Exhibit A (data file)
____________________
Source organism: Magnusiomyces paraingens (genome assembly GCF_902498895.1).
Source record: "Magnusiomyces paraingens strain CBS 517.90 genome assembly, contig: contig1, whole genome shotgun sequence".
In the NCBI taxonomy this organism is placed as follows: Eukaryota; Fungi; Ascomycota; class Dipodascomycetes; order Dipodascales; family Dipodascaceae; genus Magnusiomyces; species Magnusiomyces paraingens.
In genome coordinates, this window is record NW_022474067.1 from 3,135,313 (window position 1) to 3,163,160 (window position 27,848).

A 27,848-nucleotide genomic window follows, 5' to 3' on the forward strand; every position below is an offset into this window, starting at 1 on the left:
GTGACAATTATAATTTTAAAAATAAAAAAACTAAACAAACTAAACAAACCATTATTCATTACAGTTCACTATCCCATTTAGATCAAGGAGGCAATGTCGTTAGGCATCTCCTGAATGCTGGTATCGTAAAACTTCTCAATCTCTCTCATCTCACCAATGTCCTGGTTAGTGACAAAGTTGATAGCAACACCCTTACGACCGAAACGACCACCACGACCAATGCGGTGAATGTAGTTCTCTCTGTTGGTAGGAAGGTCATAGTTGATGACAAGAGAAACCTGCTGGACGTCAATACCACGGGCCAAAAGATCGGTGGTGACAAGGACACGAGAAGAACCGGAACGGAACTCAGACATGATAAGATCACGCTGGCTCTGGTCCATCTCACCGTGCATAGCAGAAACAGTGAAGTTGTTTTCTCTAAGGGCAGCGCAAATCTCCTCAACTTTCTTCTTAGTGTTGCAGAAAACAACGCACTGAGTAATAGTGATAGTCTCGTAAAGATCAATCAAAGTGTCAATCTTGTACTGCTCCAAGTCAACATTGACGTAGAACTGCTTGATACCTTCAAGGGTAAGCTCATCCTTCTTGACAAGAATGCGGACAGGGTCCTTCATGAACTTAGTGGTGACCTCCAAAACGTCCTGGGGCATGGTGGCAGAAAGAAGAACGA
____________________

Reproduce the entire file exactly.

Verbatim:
Source organism: Magnusiomyces paraingens (genome assembly GCF_902498895.1).
Source record: "Magnusiomyces paraingens strain CBS 517.90 genome assembly, contig: contig1, whole genome shotgun sequence".
In the NCBI taxonomy this organism is placed as follows: Eukaryota; Fungi; Ascomycota; class Dipodascomycetes; order Dipodascales; family Dipodascaceae; genus Magnusiomyces; species Magnusiomyces paraingens.
In genome coordinates, this window is record NW_022474067.1 from 3,135,313 (window position 1) to 3,163,160 (window position 27,848).

A 27,848-nucleotide genomic window follows, 5' to 3' on the forward strand; every position below is an offset into this window, starting at 1 on the left:
GTGACAATTATAATTTTAAAAATAAAAAAACTAAACAAACTAAACAAACCATTATTCATTACAGTTCACTATCCCATTTAGATCAAGGAGGCAATGTCGTTAGGCATCTCCTGAATGCTGGTATCGTAAAACTTCTCAATCTCTCTCATCTCACCAATGTCCTGGTTAGTGACAAAGTTGATAGCAACACCCTTACGACCGAAACGACCACCACGACCAATGCGGTGAATGTAGTTCTCTCTGTTGGTAGGAAGGTCATAGTTGATGACAAGAGAAACCTGCTGGACGTCAATACCACGGGCCAAAAGATCGGTGGTGACAAGGACACGAGAAGAACCGGAACGGAACTCAGACATGATAAGATCACGCTGGCTCTGGTCCATCTCACCGTGCATAGCAGAAACAGTGAAGTTGTTTTCTCTAAGGGCAGCGCAAATCTCCTCAACTTTCTTCTTAGTGTTGCAGAAAACAACGCACTGAGTAATAGTGATAGTCTCGTAAAGATCAATCAAAGTGTCAATCTTGTACTGCTCCAAGTCAACATTGACGTAGAACTGCTTGATACCTTCAAGGGTAAGCTCATCCTTCTTGACAAGAATGCGGACAGGGTCCTTCATGAACTTAGTGGTGACCTCCAAAACGTCCTGGGGCATGGTGGCAGAAAGAAGAACGA